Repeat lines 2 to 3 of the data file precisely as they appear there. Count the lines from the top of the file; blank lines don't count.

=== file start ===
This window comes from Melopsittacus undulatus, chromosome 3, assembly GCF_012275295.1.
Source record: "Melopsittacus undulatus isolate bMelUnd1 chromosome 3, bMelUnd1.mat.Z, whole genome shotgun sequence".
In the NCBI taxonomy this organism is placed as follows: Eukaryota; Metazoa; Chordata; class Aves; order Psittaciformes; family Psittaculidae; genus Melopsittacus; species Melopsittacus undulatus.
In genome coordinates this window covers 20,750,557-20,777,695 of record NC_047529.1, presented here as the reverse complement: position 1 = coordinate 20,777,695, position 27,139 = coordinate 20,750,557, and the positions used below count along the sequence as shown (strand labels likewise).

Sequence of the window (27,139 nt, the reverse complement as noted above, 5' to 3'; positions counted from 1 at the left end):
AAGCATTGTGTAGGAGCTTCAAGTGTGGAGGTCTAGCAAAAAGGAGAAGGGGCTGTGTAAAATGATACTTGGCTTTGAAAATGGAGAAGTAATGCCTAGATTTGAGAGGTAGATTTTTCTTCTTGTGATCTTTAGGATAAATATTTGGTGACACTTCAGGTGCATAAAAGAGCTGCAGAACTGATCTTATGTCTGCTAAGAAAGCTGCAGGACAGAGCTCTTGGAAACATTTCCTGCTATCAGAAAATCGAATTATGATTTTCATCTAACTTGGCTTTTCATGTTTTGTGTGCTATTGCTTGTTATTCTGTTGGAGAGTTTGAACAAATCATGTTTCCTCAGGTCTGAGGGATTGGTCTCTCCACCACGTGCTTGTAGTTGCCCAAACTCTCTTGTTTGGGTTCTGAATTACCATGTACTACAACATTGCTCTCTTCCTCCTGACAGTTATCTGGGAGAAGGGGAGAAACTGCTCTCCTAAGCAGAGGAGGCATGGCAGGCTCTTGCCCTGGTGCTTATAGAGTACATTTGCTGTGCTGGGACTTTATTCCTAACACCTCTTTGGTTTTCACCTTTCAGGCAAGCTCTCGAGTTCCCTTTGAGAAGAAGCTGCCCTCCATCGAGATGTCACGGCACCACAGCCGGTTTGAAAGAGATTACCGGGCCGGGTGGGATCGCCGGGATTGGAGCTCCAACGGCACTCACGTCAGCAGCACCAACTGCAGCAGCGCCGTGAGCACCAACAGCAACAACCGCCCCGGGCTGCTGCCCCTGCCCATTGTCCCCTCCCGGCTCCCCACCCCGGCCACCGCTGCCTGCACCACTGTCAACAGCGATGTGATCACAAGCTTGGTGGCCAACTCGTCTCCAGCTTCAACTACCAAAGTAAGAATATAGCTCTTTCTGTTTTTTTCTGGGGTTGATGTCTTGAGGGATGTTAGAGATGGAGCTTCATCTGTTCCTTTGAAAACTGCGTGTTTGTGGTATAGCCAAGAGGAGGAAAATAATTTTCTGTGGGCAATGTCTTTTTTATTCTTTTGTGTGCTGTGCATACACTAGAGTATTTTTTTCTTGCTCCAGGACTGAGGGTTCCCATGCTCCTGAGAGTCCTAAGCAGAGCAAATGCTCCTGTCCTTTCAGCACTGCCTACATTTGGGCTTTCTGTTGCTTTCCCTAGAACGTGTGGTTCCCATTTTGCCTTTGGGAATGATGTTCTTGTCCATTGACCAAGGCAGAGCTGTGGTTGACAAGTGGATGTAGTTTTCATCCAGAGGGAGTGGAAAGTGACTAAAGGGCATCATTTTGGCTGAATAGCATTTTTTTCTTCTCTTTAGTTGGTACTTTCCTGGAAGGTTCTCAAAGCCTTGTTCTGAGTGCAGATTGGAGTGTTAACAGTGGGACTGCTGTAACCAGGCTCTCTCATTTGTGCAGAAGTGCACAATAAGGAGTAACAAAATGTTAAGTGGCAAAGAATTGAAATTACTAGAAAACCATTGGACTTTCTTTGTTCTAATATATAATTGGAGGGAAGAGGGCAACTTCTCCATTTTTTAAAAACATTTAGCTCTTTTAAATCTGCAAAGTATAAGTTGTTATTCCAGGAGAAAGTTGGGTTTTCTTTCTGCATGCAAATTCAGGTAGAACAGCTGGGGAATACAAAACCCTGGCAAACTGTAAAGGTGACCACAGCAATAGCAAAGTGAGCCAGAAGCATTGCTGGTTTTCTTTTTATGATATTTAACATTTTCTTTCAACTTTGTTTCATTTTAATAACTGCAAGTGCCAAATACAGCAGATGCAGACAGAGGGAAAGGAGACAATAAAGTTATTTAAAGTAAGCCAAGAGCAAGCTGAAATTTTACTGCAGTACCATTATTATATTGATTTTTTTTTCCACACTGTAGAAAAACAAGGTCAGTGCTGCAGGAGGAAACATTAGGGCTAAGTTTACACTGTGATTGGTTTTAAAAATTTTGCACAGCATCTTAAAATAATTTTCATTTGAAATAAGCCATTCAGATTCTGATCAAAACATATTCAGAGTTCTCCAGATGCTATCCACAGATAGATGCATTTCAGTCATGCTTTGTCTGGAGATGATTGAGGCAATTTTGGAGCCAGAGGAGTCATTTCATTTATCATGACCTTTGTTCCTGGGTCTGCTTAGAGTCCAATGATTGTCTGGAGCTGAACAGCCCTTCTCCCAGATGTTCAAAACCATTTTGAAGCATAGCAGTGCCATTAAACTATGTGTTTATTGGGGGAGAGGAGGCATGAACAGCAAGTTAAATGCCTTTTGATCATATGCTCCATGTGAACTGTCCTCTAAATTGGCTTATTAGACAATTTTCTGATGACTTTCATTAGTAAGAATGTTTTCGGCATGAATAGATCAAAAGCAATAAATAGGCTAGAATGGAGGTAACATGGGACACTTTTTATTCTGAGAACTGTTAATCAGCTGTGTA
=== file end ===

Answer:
Source record: "Melopsittacus undulatus isolate bMelUnd1 chromosome 3, bMelUnd1.mat.Z, whole genome shotgun sequence".
In the NCBI taxonomy this organism is placed as follows: Eukaryota; Metazoa; Chordata; class Aves; order Psittaciformes; family Psittaculidae; genus Melopsittacus; species Melopsittacus undulatus.